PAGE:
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Blog.

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Carl Fritjofsson

Last week I highlighted the products I use on my desktop, and this is yet another non-insightful post with the same love bombing for my favourite mobile apps. I use an iPhone 6 (gold) and here's my homescreen.

Just as with my desktop I try to keep my phone clean and organized. Page 1 of my phone are where I keep the apps I use most frequently. This is my most prestigious screen real estate, and I differentiate very little between the bottom dock and the first screen, as all of these apps are high frequency apps. My page 1 apps and their respective usage is as follows:

Sunrise - 📅. The best calender app out there and a perfect desktop-mobile experience.

Clock - 🕐. Alarms to wake up and timers to remember to dos.

Foursquare - Find places around me. So much better than Yelp due to superior product experience, but also thanks to a much smaller user base which is dominated by tech community (= similarities with myself). Used in connection with its check-in app Swarm it does an excellent job for telling me where to go. An >8.5 rating is always legit! I maintain a couple of lists in Foursquare where I put down my favorite bars, restaurants and brunch venues across various cities I know. Perfect and easy to share whenever someone asks about recommendations for what to do when they visit those cities. 

Google Maps - Maps/navigation. Never lost...as long as I'm near cell towers. Kind of bummed you can't change default navigation app for Siri since voice-initiated navigation is one of very few use cases I have for Siri, and the "via transit hack" requires screen tap. 

Spotify - Music. As mentioned in my previous post about my desktop apps, this is by far the best music app out there where I organize my music by genre and date. And I love the fact it's Swedish. 🙌🇸🇪

Pandora - Music discovery. An alternative to Spotify when I want to have more of a lean-back experience and discover new music. This app competes with Spotify's radio feature, which I also frequently use, and my perception is that the matching algorithms on Pandora works better. 

Podcasts - Pods. I listen to a lot of podcasts. One way I'm able to get through so many is because I listen to most of them in 2x speed. Because podcasting is an audio-only medium many casters are deliberately speaking very slow and well-articulated. This means your ability to listen and understand in 2x speed works very well and there are rarely any "Mickey Mouse high pitch effects". I've tried 2x speed on video material, which is much harder to comprehend, as I believe is due to the video medium having less well-expressed language and instead relies on a combination of visual cues. I subscribe to all podcasts I listen to and rarely use the discovery feature of the app. I don't listen to all episodes of all podcasts I subscribe to, but I pick and choose. My podcast subscriptions currently are: TedTalks (audio only), a16z, Bothsides TV, This Week In Startups, Foundation, Kleiner Perkins Podcast, Startup School Radio, How to Start a Startup, This American Life, WTF with Marc Maron Podcast, Invisibilia, Serial, The Nordic Web, Startuppodden, Framgångspodden, Ehandelspodden, eDokumentären, The Pitch, Sommar och Vinter i P1, Alex & Sigges podcast, The Filip & Fredrik podcast, Värvet, Värvet International, #Fallet and Spår. Some of these podcast series are already over, but I keep them in my subscribe feed to make sure I'm notified if new episodes ever come out. I have tried the Swedish app Acast, who enrich the content and has a visually much better looking app than the default Apple podcasting app, but for some reason I can't find all the shows I'm subscribing to in Acast which makes it tough for me to transition over to it.

Timehop - Social media throwback. Timehop shows me what I did on this exact same date all years back across my social media accounts. Facebook recently implemented a similar feature in the notification center, but that is limited to Facebook activities only. I especially enjoy Timehop showing me my Swarm check-ins, prompting me to recollect about time that has passed.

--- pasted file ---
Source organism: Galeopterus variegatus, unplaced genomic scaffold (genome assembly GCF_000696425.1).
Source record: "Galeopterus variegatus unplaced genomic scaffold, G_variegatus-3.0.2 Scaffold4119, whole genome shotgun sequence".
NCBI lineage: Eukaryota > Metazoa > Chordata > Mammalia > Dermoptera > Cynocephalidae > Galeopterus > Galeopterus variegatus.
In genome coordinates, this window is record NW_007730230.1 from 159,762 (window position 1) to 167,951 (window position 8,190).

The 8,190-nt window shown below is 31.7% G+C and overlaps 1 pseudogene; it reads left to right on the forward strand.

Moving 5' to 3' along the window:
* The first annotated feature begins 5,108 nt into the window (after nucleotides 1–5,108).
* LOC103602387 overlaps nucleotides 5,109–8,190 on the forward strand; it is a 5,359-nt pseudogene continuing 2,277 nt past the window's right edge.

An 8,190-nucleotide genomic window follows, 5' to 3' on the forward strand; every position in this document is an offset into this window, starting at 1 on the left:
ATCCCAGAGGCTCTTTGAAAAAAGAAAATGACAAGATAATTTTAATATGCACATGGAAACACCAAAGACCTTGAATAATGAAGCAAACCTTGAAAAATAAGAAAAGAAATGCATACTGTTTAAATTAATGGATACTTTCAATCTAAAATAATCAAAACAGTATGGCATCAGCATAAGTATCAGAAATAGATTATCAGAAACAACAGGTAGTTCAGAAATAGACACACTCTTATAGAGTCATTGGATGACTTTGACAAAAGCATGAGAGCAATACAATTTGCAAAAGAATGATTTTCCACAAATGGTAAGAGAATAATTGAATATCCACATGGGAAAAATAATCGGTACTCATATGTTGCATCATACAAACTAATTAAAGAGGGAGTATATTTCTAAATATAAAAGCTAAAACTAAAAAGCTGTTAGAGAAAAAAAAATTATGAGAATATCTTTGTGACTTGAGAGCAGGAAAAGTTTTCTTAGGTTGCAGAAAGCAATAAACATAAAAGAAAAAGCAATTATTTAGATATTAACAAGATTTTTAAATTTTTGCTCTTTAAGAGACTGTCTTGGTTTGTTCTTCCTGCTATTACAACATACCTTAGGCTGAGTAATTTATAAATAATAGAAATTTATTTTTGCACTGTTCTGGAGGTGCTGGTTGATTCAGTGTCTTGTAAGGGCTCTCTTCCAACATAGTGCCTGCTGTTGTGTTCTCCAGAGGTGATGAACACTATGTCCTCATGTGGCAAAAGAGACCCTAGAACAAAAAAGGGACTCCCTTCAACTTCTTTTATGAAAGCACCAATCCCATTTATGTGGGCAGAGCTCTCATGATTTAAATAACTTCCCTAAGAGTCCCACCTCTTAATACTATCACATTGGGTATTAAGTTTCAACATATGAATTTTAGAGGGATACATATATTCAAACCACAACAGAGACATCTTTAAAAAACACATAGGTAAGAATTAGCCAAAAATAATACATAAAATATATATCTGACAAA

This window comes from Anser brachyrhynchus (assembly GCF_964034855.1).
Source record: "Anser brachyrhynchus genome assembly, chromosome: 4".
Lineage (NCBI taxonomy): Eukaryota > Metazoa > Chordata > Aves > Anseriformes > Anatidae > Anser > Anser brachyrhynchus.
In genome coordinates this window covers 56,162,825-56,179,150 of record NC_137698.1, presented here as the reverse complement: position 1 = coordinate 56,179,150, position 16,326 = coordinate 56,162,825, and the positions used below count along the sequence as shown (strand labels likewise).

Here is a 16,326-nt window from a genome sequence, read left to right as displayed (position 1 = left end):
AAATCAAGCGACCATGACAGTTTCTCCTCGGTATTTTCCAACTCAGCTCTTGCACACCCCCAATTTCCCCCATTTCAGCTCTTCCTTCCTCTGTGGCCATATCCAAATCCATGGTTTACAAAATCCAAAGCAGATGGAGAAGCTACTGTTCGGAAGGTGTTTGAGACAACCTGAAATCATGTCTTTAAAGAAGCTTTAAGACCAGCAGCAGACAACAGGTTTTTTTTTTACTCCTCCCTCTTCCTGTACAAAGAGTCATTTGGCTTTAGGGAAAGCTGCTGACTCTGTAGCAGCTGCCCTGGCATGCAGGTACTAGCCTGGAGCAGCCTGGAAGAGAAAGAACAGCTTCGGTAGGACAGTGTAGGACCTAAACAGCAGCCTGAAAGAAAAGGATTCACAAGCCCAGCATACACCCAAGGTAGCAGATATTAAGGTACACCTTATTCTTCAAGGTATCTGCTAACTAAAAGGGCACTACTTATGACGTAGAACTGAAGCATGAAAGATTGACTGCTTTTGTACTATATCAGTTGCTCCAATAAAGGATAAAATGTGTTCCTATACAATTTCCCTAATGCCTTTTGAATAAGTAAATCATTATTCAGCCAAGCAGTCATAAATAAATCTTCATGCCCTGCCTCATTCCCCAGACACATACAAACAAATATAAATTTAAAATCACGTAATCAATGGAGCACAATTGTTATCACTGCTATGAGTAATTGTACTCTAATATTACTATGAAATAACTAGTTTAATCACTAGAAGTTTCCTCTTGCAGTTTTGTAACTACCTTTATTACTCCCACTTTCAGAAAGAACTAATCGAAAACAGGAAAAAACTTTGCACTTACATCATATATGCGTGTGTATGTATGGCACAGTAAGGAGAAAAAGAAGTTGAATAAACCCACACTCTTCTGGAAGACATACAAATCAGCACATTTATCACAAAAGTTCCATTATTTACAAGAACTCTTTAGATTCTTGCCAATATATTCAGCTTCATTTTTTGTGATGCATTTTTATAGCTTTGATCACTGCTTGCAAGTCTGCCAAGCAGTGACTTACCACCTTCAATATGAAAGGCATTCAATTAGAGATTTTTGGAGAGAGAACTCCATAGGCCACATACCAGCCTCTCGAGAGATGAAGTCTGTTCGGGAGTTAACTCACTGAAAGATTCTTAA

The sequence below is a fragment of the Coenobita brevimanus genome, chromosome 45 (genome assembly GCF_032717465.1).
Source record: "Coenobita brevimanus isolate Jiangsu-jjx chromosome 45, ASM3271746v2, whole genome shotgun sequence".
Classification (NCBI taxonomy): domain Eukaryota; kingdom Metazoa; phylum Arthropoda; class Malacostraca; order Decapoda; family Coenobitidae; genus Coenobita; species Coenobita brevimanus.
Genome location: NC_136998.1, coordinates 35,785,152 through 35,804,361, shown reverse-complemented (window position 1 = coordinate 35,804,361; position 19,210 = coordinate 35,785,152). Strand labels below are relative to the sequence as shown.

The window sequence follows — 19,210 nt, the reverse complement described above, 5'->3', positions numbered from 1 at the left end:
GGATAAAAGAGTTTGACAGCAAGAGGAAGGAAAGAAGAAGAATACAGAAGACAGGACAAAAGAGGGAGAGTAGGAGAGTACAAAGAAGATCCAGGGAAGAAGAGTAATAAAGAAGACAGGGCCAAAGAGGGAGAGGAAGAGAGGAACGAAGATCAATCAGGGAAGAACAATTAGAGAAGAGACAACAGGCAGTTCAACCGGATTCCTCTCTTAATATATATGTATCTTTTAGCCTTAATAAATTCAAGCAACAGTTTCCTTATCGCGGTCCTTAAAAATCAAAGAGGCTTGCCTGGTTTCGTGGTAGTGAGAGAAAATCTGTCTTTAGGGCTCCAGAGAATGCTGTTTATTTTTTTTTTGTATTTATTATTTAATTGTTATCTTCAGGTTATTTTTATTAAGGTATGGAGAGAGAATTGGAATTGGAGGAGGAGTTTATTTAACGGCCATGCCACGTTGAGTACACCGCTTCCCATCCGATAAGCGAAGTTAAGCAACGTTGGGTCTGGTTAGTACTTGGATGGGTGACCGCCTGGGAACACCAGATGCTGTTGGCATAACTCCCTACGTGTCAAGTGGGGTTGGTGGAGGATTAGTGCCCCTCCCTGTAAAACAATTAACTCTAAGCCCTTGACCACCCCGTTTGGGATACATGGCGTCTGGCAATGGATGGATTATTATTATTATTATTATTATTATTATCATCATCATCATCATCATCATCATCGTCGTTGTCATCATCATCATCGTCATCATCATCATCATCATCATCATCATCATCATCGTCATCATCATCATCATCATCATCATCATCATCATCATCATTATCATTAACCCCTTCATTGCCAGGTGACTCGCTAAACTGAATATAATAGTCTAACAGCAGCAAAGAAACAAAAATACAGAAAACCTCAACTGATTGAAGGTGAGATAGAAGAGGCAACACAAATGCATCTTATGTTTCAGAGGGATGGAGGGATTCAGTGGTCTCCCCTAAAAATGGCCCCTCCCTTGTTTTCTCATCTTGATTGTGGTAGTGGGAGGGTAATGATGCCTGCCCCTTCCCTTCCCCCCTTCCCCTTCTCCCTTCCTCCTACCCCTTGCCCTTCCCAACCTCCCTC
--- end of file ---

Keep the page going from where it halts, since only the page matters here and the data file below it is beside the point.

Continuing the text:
Omni - News. The best news app I've found, that edits down all major news to short mobile-friendly snippets. Lightweight and easy to consume. Would really want them to pre-load and cache text articles (similar to what Smartnews does) to eliminate loading time from the feed. 

Inside - News. Since Omni is created in Sweden by the media giant Schibstedt most of the news they source are from Nordic sources, and I want to compliment that with US and world news. Smartnews as mentioned above is good, but since they don't have their own editors and only links to full length articles I find it too extensive to use on the go with a small mobile screen. My favorite product in this segment was Circa, and I was really bummed to see them shut down its service recently. Inside is currently my go to app for this use case, and works as a decent compliment to Omni. But I do feel the app has experienced feature creep and is a bit of a mess to navigate. Hence it is not my primary news source and I'd love to see new entrants in this space.

MyFitnessPal - Food logging. I'm into life logging in general and I care a lot about what I eat (which often comes down to a french fries dominated vegetarian diet). Using MyFitnessPal I log what I eat every day. The app's selling point seems to be their analytics component (see your aggregate nutritions consumed etc. and understand what food to avoid and not), but I rather simply log my food for the purpose of documenting my history although it's fascinating to also learn more about calories for different food items. 

Up - Sleep and activity tracker. I used to sport the Up24 band (and Nike Fuelband before that) but it recently broke (after being exchanged 3 times...shitty quality) but I realized I could automatically log the majority of my activities using this app only. The app logs time slept and number of steps per day using the phone's built in sensors. It clearly has much less precision in tracking this than a seperate fitness tracker device, but I find the rough tracking to be better than no tracking for the time being. I'm still in the market of finding myself a new subtle fitness tracker device with heartbeat tracking and smartphone notifications but haven't found it yet (Apple Watch is a watch and not a subtle bracelet, and Fitbit ChargeHR only supports call notifications on iPhone and not text and push).